The first violins made their way from Europe to India over 200 years ago. Recently, two of India’s top violinists made the journey in the other direction. Lalgudi Krishnan and his sister Lalgudi Vijayalakshmi played at a two-day festival celebrating India’s performing arts in Cologne.
Indian violinist Lalgudi Krishnan likes Western audiences
The violin has often been described as a musical bridge between Europe and India, as it is the only European instrument that has been successfully integrated into Indian classical music.
Lalgudi Jayaraman is a famous Tamil musician, who made a tremendous contribution to the instrument’s development in the 20th century. Today, his children and disciples, Lalgudi Krishnan and Lalgudi Vijayalakshmi, have also gained international fame and are among the top Carnatic violinists.
Professor Hans Neuhoff, an expert for Indian Music at the University for Music and Dance in Cologne who organised the siblings’ visit to Cologne, says:
"The Lalgudis are top players of the violin in India today. In fact, they are the only violinists who are invited every year to participate in the December festival of the Music Academy of Madras which is the leading institution of classical South Indian music."
A long tradition
Lalgudi Krishnan says that he and his sister are part of a long family tradition: "My father’s grandfather was the first violinist in the family. My father’s great-grandfather was a vocalist, and he learned from Saint Thyagaraja directly. What Beethoven is to western music, Saint Thyagaraja is for our Carnatic music."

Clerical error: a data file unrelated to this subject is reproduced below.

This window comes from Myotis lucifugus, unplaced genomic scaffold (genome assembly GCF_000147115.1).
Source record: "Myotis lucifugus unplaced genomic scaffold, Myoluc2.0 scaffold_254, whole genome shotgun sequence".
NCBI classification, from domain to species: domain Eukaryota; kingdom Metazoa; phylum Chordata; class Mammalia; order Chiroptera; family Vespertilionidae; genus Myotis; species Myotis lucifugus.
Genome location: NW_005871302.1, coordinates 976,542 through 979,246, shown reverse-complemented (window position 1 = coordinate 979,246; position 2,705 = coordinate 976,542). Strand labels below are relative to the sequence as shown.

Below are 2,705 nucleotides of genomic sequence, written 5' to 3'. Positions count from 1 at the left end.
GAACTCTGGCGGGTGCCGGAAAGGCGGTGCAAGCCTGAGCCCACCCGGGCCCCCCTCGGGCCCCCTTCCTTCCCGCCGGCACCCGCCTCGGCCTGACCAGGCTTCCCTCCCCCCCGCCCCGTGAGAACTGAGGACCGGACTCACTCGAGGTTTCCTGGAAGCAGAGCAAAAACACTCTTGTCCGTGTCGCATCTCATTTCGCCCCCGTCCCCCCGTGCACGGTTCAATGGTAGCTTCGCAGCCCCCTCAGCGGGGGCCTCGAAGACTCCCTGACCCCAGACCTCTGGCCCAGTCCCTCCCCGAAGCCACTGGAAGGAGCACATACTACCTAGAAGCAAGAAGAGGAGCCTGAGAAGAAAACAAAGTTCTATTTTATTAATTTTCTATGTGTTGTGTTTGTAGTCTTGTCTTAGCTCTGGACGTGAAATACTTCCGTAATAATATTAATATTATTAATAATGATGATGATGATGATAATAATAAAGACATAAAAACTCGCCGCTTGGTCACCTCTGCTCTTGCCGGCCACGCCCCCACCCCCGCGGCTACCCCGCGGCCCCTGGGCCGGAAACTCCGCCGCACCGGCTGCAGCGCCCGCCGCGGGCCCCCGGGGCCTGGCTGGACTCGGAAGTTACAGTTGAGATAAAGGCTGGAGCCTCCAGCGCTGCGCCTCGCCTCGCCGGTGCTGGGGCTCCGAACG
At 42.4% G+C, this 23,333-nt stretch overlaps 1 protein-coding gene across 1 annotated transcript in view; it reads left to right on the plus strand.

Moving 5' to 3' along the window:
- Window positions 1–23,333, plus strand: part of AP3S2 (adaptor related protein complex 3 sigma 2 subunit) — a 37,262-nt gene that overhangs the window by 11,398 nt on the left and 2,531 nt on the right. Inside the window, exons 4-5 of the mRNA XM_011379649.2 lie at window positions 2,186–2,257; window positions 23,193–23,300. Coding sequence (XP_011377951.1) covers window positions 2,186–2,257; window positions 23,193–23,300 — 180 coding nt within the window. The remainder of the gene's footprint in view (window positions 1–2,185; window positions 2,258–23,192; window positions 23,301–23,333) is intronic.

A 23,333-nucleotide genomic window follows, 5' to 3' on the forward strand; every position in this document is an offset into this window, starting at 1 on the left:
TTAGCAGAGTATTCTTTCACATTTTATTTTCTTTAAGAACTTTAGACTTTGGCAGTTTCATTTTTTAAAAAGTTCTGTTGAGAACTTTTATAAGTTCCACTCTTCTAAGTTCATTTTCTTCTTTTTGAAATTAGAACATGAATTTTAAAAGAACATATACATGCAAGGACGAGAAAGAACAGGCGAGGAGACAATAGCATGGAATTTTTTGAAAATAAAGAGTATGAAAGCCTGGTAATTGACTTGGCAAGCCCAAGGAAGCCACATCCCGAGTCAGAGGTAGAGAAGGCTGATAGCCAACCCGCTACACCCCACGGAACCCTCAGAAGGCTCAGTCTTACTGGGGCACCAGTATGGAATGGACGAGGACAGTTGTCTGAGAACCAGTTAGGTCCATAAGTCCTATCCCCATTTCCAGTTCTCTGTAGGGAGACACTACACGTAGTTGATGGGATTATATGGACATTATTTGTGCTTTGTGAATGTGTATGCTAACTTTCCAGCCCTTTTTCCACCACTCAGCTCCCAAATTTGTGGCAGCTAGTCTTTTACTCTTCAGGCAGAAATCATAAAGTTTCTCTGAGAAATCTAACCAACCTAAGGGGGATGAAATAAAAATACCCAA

The violin is thought to have been first brought to India in the early 19th century by the military bandsmen of the East India Company. The instrument was soon found to be ideal for playing classical Indian music because it lends itself well to its melodic subtleties. Today, it is rare to find a performance of Carnatic music without the violin.
Imitating the human voice
Breaking with European tradition, Indian violinists sit cross-legged and hold their instrument vertically. The sound of their violin also differs. Lalgudi Krishnan says the aim is to imitate the human voice: "In our family it is the tradition to take up vocal music first and then take up the violin because we should be able to sing what we play."
Although the sounds produced by his Indian violin are different, Lalgudi Krishnan feels that Western audiences are very appreciative of his music: "They are musically trained. They listen with rapt attention. They don’t talk; with full pin-drop silence, they are very attentive, and at the same time receptive. They are able to take real classical stuff devoid of any gimmicks. We can just concentrate only on our music."
The audience was silent as the Lalgudis performed in Cologne but the exultation afterwards had no bounds, once more strengthening the reputation of the violin as a bridge between India and Europe.
Author: Fritzi Titzmann
Editor: Thomas Bärthlein